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Apr-2014

Accurate prediction of tower relief

A comparison of conventional and dynamic simulation methods applied to a project to debottleneck a deisobutaniser

HARRY Z HA, ABDULLA HARJI and JONATHAN WEBBER
Fluor Canada Ltd
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Article Summary
Refineries and upgraders are often required to increase throughput beyond their initial nameplate capacity. Existing bottlenecks must be identified and mitigated before the unit can process more feed. With increased throughput, relief loads are recalculated to ensure that the corresponding process units are protected. When conventional calculation methods are used, cases arise where the newly calculated relief loads exceed the existing capacity of pressure safety valves (PSV) on columns, or the capacity of the existing flare system. For a debottlenecking project, adding PSVs or modifying an existing flare system can be costly and impractical due to constraints on available downtime. Conventional methods for calculating relief loads are generally conservative1 and lead to over-sizing of the relief and flare system. Dynamic simulation provides an alternative method to better define the relief system and improve understanding of what happens during relief.2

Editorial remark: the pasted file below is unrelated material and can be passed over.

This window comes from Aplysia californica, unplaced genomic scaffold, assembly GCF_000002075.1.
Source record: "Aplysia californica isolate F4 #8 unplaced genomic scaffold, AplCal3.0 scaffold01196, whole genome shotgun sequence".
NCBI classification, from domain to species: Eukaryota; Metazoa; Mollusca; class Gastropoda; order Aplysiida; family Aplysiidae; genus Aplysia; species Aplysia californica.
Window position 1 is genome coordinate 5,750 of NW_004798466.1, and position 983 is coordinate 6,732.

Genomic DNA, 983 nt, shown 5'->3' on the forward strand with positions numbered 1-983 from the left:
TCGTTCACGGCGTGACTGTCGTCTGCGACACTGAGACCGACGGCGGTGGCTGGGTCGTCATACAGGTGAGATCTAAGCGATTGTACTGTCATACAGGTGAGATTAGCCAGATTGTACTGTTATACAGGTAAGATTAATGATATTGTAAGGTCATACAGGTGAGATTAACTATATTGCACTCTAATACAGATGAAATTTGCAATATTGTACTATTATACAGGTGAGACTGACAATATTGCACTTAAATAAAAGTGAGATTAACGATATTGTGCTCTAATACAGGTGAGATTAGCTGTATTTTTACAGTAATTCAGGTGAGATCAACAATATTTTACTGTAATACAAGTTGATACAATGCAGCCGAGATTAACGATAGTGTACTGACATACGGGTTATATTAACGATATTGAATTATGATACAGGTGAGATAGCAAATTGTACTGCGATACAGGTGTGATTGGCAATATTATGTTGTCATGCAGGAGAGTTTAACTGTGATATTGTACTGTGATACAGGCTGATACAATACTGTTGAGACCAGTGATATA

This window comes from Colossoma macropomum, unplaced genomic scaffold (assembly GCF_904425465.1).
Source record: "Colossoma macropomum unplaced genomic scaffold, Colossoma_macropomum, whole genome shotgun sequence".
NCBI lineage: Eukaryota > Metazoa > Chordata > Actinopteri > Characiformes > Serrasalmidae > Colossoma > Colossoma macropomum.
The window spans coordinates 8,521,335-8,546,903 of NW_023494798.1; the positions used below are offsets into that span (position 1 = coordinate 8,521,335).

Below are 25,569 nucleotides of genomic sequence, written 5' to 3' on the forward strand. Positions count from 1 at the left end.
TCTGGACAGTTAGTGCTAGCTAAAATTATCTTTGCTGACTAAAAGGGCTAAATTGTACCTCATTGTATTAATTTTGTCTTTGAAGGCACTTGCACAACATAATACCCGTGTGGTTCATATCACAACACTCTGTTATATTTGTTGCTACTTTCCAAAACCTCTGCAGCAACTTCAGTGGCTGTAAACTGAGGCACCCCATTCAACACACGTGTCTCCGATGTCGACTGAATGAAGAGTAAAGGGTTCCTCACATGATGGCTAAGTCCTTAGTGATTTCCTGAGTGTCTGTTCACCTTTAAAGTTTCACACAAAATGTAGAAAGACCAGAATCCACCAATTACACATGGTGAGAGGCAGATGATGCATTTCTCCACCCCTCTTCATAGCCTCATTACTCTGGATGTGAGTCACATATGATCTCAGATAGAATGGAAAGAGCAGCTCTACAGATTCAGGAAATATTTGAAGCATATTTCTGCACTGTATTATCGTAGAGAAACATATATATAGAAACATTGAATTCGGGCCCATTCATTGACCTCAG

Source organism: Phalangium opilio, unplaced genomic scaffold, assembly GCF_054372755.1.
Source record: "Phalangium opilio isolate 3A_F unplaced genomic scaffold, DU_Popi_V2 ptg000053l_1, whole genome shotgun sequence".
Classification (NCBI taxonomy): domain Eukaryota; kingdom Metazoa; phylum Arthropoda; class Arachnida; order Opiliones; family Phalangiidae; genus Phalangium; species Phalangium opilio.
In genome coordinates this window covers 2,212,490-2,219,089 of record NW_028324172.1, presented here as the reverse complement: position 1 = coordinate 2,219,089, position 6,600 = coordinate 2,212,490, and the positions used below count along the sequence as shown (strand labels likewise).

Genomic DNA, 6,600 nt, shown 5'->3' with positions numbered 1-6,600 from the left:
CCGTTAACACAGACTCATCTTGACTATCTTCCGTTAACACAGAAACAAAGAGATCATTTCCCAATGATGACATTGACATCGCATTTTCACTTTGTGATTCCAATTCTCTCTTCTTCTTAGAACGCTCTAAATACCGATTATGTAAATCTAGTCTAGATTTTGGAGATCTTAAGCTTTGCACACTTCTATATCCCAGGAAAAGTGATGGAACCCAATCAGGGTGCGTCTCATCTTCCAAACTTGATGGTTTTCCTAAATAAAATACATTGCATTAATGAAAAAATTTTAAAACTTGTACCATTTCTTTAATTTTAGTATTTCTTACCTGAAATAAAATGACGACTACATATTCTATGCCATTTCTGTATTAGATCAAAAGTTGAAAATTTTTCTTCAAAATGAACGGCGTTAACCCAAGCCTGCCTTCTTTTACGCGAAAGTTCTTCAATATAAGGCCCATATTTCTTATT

Dynamic simulation is rigorous and can model many processes, contributing to a reduction in relief loads that the steady state-based unbalanced heat method cannot. The dynamic model simulates the fluid inventory hold-up and predicts the time before relief pressure is reached. This time before relief can be used to take credit for operator intervention to prevent/mitigate the relief load. Unlike the steady state based models, which assume an unlimited amount of light components being relieved, the dynamic model accounts for 
the depletion of light components and estimates changes in heat of vaporisation and temperature with time, which can lead to a partial loss of reboiler duty due to decreased log mean temperature difference (LMTD) or depletion of liquid inventory in the column sump.